AAN issues guidelines for treatment of migraine in children and teens
For children and teens with migraine, the pain and symptoms that accompany migraine attacks can be debilitating, resulting in missed school days, absence from social or sporting events, and affected home activities. Now the American Academy of Neurology (AAN) and the American Headache Society have developed two guidelines that include recommendations for preventing and treating migraine in children and teens. The guidelines are published in the August 14, 2019, online issue of Neurology, the medical journal of the AAN, and are endorsed by the American Academy of Pediatrics and the Child Neurology Society as well as the American Headache Society. The guidelines update the 2004 AAN guideline on drug treatment of migraine in children and teens.
Migraine is a common neurologic disease marked by irregular attacks of moderate to severe headaches and related symptoms, including nausea, vomiting and sensitivity to light and sound.
The guidelines looked at two areas: acute treatments to stop or lessen the pain and other symptoms during an attack and also treatments to prevent or reduce how often the migraine attacks occur and lower the impact of the disease on school, home and social functioning.
"We reviewed all of the available evidence, and the good news is that there are evidence-based treatments for children and teens that are effective for treating migraine attacks when they occur," said guideline lead author Maryam Oskoui, MD, MSc, of McGill University in Montreal, Canada, and a Fellow of the American Academy of Neurology. "However, most medications that are designed to prevent recurrent migraine attacks are only as good as placebo when used in children and there is little evidence to guide treatment of related symptoms such as nausea and sensitivity to light. It should be noted that these medications, as well as placebo, were effective in more than 50 percent of the patients."
The guidelines recommend that children and teens have a detailed history and physical examination, including a neurological examination that may need to be conducted by a neurologist or headache medicine specialist. The guidelines also recommend that children and teens, along with their parents, be educated about migraine, including potential identification of factors associated with migraine, such as lack of physical activity, being overweight, excessive caffeine intake, poor sleep habits and dehydration.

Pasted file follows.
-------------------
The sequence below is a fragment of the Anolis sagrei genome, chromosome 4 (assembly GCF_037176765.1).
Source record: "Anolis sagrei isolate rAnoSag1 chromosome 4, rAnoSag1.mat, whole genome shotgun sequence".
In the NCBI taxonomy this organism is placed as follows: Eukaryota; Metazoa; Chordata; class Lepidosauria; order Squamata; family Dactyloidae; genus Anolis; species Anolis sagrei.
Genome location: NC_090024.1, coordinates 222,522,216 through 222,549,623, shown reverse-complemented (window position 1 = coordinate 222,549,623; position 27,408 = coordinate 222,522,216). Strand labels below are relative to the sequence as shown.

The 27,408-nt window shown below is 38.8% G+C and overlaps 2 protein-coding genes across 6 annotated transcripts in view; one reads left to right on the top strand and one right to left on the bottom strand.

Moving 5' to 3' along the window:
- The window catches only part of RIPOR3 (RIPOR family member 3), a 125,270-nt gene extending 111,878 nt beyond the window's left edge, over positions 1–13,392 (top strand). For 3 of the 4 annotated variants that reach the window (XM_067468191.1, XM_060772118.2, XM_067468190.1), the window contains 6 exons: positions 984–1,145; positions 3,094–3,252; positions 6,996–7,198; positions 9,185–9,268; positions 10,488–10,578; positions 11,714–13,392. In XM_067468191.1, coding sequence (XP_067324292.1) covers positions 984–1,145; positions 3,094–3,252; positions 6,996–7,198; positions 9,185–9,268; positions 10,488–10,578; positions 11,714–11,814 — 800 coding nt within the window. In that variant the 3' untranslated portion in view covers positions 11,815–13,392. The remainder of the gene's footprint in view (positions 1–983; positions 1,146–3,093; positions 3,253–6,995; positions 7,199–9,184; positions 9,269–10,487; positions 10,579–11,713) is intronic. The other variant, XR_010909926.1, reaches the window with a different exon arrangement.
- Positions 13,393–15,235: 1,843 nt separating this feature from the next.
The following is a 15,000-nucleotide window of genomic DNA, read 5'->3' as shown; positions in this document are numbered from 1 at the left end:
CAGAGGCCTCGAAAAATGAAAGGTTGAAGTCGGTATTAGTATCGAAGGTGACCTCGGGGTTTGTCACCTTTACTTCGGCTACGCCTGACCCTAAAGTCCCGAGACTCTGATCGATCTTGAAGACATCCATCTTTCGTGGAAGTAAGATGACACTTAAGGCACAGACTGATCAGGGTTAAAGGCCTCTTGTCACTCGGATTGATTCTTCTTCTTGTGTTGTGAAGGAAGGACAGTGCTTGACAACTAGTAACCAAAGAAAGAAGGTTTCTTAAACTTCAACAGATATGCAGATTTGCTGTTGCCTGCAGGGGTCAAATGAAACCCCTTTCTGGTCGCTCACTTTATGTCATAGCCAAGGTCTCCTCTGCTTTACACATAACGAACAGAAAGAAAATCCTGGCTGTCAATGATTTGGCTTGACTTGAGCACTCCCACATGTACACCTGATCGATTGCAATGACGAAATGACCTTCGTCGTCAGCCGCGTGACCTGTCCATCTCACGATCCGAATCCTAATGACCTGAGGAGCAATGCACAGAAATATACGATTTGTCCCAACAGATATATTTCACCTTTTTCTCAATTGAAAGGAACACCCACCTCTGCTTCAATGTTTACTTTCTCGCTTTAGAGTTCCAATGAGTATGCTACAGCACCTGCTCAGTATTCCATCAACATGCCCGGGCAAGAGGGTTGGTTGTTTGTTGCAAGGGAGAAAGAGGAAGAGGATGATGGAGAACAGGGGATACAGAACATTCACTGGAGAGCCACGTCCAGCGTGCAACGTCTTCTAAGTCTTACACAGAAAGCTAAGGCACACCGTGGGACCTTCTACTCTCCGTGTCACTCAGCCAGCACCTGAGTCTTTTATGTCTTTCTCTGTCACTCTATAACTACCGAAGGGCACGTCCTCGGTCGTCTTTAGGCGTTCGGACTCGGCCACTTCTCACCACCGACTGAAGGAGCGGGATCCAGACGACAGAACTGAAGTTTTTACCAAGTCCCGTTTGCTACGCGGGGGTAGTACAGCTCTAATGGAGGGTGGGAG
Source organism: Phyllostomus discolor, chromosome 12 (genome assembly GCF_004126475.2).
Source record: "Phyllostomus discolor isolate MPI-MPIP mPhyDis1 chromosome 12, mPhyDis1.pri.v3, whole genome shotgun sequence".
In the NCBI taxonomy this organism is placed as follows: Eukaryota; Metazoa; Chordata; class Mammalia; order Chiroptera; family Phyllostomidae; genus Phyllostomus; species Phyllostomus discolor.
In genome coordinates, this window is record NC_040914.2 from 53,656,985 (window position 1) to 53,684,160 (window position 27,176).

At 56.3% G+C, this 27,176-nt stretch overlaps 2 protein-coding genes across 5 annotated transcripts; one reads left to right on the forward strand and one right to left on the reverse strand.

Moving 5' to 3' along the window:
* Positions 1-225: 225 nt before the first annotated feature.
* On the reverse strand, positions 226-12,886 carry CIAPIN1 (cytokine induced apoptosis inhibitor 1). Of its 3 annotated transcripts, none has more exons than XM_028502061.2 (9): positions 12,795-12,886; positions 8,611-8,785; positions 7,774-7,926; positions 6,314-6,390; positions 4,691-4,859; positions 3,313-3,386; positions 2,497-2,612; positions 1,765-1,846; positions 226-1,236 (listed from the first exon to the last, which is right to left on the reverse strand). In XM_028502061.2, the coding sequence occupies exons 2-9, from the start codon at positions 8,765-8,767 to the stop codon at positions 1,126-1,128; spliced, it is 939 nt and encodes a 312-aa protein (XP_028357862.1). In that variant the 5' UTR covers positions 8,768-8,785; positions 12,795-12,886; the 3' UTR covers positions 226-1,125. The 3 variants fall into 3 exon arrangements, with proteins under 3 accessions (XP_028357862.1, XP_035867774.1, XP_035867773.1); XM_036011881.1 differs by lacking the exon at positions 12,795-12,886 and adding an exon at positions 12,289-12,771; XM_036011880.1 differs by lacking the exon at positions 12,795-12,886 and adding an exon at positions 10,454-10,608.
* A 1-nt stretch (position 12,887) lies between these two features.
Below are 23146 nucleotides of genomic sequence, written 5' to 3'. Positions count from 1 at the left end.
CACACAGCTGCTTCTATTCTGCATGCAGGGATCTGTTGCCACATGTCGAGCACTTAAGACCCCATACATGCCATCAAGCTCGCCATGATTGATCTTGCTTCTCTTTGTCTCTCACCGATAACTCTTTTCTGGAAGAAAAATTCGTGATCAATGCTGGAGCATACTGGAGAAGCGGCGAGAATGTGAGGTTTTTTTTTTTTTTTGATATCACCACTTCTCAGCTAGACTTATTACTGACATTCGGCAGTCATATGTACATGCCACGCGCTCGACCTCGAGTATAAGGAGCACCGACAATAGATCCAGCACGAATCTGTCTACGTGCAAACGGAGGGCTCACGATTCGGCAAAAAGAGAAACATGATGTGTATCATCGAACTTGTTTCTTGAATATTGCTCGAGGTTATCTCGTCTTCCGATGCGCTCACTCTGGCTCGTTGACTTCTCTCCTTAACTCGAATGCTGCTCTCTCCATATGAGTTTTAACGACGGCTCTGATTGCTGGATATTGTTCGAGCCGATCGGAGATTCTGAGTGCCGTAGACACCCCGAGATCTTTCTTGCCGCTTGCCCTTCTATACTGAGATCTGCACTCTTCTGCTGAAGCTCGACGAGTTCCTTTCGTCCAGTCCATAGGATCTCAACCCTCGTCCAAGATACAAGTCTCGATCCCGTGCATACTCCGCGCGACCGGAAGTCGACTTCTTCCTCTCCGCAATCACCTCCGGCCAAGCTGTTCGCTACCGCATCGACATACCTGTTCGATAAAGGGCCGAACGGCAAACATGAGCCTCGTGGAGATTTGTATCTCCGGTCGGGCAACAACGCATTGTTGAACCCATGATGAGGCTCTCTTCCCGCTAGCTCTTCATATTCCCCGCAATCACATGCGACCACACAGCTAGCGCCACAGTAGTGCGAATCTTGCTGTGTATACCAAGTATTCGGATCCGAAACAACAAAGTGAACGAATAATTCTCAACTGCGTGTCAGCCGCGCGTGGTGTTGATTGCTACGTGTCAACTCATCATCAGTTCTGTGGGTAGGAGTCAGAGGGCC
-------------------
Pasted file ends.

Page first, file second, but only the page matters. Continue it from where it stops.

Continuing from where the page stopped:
Additionally, migraine may occur alongside mood disorders such as depression and anxiety that can worsen the disability and delay recovery. Development of healthy lifestyle habits to include healthy eating, regular exercise, adequate hydration and getting enough regular sleep can address many of these issues.
Doctors should discuss the risks and benefits of preventive medication and appropriate acute treatment. The combination of cognitive behavioral therapy (CBT) and amitriptyline was more beneficial than amitriptyline and headache education in reducing migraine attack frequency and migraine-related disability, however, it is important to note that amitriptyline may increase the risk of suicidal thoughts and behavior.
CBT uses a combination of coping skills, positive thinking strategies, adherence management, barrier reduction and biofeedback-assisted relaxation, which is computer-aided feedback of relaxation techniques, to empower the children and teens to counter the effects of migraine.
Oskoui said, "The benefit of CBT alone or in combination with other treatments in migraine prevention warrants further study."
The guidelines recommend treating attacks as soon as the child or teen becomes aware of an attack starting. Medications such as ibuprofen, triptans and combination sumatriptan/naproxen can help relieve pain during an attack.
Another treatment outlined in the guidelines was botulinum toxin for prevention of migraine. While the drug is effective in preventing migraine in adults, it has not shown the same effectiveness in children and teens.
Finally, the guidelines did not address some of the newest treatments, including calcitonin gene-related peptide (CGRP) antibodies, other similar drugs, and devices for migraine in children and teens, because while there has been research showing these treatments may work well for preventing migraine in adults, the study of these treatments in children and teens is only beginning.